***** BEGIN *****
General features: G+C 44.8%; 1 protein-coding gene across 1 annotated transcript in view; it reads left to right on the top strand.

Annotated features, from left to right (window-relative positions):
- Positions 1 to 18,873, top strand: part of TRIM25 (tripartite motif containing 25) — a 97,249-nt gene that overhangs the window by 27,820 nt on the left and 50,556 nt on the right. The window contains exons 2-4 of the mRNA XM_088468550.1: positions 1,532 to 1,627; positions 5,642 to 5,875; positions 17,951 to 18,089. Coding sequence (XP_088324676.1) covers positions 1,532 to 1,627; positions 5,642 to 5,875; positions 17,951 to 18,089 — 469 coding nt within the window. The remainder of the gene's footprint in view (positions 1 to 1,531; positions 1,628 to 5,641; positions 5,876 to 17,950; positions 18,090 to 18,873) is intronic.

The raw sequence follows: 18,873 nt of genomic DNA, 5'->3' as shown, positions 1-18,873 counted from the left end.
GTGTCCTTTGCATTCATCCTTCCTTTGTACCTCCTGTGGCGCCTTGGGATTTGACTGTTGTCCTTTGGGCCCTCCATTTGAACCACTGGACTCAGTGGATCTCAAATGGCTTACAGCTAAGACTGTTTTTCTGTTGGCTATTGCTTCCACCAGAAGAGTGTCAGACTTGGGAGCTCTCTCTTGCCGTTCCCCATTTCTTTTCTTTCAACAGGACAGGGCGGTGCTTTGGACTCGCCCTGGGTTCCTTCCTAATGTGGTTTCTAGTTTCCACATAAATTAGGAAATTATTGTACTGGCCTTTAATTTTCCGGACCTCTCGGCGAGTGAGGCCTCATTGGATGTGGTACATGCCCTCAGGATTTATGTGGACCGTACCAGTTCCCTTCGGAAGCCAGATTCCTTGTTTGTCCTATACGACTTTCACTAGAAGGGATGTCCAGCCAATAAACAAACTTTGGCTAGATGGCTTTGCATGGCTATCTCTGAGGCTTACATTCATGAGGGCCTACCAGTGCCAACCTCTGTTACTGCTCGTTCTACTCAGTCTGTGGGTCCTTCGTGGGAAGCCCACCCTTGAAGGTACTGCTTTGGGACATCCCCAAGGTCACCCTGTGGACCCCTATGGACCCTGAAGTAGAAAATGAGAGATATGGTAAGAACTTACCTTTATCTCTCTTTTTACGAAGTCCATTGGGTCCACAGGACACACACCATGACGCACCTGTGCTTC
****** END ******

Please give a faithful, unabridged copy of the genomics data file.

General features: G+C 44.8%; 1 protein-coding gene across 1 annotated transcript in view; it reads left to right on the top strand.

Annotated features, from left to right (window-relative positions):
- Positions 1 to 18,873, top strand: part of TRIM25 (tripartite motif containing 25) — a 97,249-nt gene that overhangs the window by 27,820 nt on the left and 50,556 nt on the right. The window contains exons 2-4 of the mRNA XM_088468550.1: positions 1,532 to 1,627; positions 5,642 to 5,875; positions 17,951 to 18,089. Coding sequence (XP_088324676.1) covers positions 1,532 to 1,627; positions 5,642 to 5,875; positions 17,951 to 18,089 — 469 coding nt within the window. The remainder of the gene's footprint in view (positions 1 to 1,531; positions 1,628 to 5,641; positions 5,876 to 17,950; positions 18,090 to 18,873) is intronic.

The raw sequence follows: 18,873 nt of genomic DNA, 5'->3' as shown, positions 1-18,873 counted from the left end.
GTGTCCTTTGCATTCATCCTTCCTTTGTACCTCCTGTGGCGCCTTGGGATTTGACTGTTGTCCTTTGGGCCCTCCATTTGAACCACTGGACTCAGTGGATCTCAAATGGCTTACAGCTAAGACTGTTTTTCTGTTGGCTATTGCTTCCACCAGAAGAGTGTCAGACTTGGGAGCTCTCTCTTGCCGTTCCCCATTTCTTTTCTTTCAACAGGACAGGGCGGTGCTTTGGACTCGCCCTGGGTTCCTTCCTAATGTGGTTTCTAGTTTCCACATAAATTAGGAAATTATTGTACTGGCCTTTAATTTTCCGGACCTCTCGGCGAGTGAGGCCTCATTGGATGTGGTACATGCCCTCAGGATTTATGTGGACCGTACCAGTTCCCTTCGGAAGCCAGATTCCTTGTTTGTCCTATACGACTTTCACTAGAAGGGATGTCCAGCCAATAAACAAACTTTGGCTAGATGGCTTTGCATGGCTATCTCTGAGGCTTACATTCATGAGGGCCTACCAGTGCCAACCTCTGTTACTGCTCGTTCTACTCAGTCTGTGGGTCCTTCGTGGGAAGCCCACCCTTGAAGGTACTGCTTTGGGACATCCCCAAGGTCACCCTGTGGACCCCTATGGACCCTGAAGTAGAAAATGAGAGATATGGTAAGAACTTACCTTTATCTCTCTTTTTACGAAGTCCATTGGGTCCACAGGACACACACCATGACGCACCTGTGCTTC